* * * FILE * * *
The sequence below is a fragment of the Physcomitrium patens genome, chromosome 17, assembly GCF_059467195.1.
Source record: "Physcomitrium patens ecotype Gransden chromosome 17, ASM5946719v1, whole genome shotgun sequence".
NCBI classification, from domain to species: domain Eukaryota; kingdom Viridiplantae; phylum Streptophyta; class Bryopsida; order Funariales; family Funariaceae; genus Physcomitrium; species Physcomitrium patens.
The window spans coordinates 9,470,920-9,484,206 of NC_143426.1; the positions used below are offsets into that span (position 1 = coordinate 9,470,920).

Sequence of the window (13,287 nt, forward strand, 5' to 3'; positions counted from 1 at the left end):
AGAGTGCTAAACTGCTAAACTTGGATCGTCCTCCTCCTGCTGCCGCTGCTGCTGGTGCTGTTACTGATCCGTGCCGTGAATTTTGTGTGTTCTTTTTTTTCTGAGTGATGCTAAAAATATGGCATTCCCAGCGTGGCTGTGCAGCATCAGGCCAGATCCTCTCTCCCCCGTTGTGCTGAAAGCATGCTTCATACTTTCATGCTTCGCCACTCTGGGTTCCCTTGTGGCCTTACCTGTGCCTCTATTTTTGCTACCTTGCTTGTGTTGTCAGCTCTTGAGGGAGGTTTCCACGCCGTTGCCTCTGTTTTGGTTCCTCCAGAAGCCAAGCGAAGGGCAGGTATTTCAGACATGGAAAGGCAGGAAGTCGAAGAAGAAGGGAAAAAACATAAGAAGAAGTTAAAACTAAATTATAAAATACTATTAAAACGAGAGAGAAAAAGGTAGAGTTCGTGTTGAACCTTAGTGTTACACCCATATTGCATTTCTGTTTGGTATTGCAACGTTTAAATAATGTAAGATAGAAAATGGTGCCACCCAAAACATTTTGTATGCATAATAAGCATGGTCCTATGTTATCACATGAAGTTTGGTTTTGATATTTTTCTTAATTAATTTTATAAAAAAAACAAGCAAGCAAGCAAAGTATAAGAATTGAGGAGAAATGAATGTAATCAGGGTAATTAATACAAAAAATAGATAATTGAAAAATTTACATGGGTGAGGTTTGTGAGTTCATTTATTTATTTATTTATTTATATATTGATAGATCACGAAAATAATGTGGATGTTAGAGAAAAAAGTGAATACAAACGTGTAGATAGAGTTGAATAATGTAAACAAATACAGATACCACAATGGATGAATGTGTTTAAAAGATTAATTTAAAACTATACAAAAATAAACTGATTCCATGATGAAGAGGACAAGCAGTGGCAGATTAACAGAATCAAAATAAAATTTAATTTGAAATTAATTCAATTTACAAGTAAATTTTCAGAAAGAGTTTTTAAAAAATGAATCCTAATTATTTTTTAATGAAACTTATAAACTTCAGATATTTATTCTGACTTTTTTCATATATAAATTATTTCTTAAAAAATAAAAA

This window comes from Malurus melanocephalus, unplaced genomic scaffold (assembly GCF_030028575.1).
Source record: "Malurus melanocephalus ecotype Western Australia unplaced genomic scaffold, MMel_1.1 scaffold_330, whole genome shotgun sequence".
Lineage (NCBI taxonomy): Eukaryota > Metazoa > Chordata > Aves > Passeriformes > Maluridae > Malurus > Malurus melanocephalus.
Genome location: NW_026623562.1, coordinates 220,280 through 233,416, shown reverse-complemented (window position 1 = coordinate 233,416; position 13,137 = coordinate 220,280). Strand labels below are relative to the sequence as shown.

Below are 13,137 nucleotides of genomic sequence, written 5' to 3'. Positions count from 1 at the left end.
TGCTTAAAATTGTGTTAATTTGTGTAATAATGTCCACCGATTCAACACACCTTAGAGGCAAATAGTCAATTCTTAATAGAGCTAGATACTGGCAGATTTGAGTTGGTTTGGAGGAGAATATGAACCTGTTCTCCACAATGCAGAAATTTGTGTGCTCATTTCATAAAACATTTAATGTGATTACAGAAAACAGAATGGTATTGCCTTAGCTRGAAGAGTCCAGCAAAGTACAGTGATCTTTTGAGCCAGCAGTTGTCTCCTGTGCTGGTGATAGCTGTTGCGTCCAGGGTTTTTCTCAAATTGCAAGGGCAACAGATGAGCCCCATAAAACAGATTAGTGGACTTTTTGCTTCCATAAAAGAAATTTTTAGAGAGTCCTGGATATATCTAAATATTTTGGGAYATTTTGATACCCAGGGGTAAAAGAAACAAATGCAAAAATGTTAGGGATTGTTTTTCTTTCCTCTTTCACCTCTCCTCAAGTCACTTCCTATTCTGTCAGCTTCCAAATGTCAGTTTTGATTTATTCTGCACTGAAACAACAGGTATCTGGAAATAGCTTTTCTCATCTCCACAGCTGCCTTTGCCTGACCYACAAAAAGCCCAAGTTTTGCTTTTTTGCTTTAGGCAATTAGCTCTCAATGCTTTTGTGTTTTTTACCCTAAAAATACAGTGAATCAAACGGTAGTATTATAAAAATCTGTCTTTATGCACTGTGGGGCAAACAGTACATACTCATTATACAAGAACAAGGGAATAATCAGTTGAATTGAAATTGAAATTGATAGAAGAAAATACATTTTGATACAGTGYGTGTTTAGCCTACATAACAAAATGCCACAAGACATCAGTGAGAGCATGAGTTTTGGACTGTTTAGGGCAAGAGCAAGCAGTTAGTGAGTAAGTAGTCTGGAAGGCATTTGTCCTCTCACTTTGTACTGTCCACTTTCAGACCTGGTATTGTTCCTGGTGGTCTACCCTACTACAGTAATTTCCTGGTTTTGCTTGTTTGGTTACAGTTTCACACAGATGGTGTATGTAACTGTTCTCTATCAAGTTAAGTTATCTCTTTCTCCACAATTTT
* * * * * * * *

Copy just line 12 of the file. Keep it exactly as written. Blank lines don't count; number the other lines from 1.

TGCTTAAAATTGTGTTAATTTGTGTAATAATGTCCACCGATTCAACACACCTTAGAGGCAAATAGTCAATTCTTAATAGAGCTAGATACTGGCAGATTTGAGTTGGTTTGGAGGAGAATATGAACCTGTTCTCCACAATGCAGAAATTTGTGTGCTCATTTCATAAAACATTTAATGTGATTACAGAAAACAGAATGGTATTGCCTTAGCTRGAAGAGTCCAGCAAAGTACAGTGATCTTTTGAGCCAGCAGTTGTCTCCTGTGCTGGTGATAGCTGTTGCGTCCAGGGTTTTTCTCAAATTGCAAGGGCAACAGATGAGCCCCATAAAACAGATTAGTGGACTTTTTGCTTCCATAAAAGAAATTTTTAGAGAGTCCTGGATATATCTAAATATTTTGGGAYATTTTGATACCCAGGGGTAAAAGAAACAAATGCAAAAATGTTAGGGATTGTTTTTCTTTCCTCTTTCACCTCTCCTCAAGTCACTTCCTATTCTGTCAGCTTCCAAATGTCAGTTTTGATTTATTCTGCACTGAAACAACAGGTATCTGGAAATAGCTTTTCTCATCTCCACAGCTGCCTTTGCCTGACCYACAAAAAGCCCAAGTTTTGCTTTTTTGCTTTAGGCAATTAGCTCTCAATGCTTTTGTGTTTTTTACCCTAAAAATACAGTGAATCAAACGGTAGTATTATAAAAATCTGTCTTTATGCACTGTGGGGCAAACAGTACATACTCATTATACAAGAACAAGGGAATAATCAGTTGAATTGAAATTGAAATTGATAGAAGAAAATACATTTTGATACAGTGYGTGTTTAGCCTACATAACAAAATGCCACAAGACATCAGTGAGAGCATGAGTTTTGGACTGTTTAGGGCAAGAGCAAGCAGTTAGTGAGTAAGTAGTCTGGAAGGCATTTGTCCTCTCACTTTGTACTGTCCACTTTCAGACCTGGTATTGTTCCTGGTGGTCTACCCTACTACAGTAATTTCCTGGTTTTGCTTGTTTGGTTACAGTTTCACACAGATGGTGTATGTAACTGTTCTCTATCAAGTTAAGTTATCTCTTTCTCCACAATTTT